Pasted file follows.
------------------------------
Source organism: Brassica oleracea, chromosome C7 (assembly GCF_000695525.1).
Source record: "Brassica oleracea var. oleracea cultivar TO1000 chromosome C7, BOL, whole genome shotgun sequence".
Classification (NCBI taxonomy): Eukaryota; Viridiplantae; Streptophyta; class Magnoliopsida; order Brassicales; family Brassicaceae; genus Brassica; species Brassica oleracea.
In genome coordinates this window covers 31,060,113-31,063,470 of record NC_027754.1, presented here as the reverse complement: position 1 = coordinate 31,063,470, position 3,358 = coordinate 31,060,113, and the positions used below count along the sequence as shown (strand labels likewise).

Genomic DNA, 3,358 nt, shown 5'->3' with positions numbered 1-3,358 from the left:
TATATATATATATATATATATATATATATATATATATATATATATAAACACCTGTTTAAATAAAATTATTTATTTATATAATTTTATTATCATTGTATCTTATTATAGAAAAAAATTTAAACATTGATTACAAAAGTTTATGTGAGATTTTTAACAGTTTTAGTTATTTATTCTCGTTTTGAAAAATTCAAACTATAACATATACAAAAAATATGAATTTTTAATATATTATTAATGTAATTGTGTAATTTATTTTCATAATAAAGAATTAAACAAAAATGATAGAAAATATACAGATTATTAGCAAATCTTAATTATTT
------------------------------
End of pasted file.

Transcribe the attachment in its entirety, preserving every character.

Source organism: Brassica oleracea, chromosome C7 (assembly GCF_000695525.1).
Source record: "Brassica oleracea var. oleracea cultivar TO1000 chromosome C7, BOL, whole genome shotgun sequence".
Classification (NCBI taxonomy): Eukaryota; Viridiplantae; Streptophyta; class Magnoliopsida; order Brassicales; family Brassicaceae; genus Brassica; species Brassica oleracea.
In genome coordinates this window covers 31,060,113-31,063,470 of record NC_027754.1, presented here as the reverse complement: position 1 = coordinate 31,063,470, position 3,358 = coordinate 31,060,113, and the positions used below count along the sequence as shown (strand labels likewise).

Genomic DNA, 3,358 nt, shown 5'->3' with positions numbered 1-3,358 from the left:
TATATATATATATATATATATATATATATATATATATATATATATAAACACCTGTTTAAATAAAATTATTTATTTATATAATTTTATTATCATTGTATCTTATTATAGAAAAAAATTTAAACATTGATTACAAAAGTTTATGTGAGATTTTTAACAGTTTTAGTTATTTATTCTCGTTTTGAAAAATTCAAACTATAACATATACAAAAAATATGAATTTTTAATATATTATTAATGTAATTGTGTAATTTATTTTCATAATAAAGAATTAAACAAAAATGATAGAAAATATACAGATTATTAGCAAATCTTAATTATTT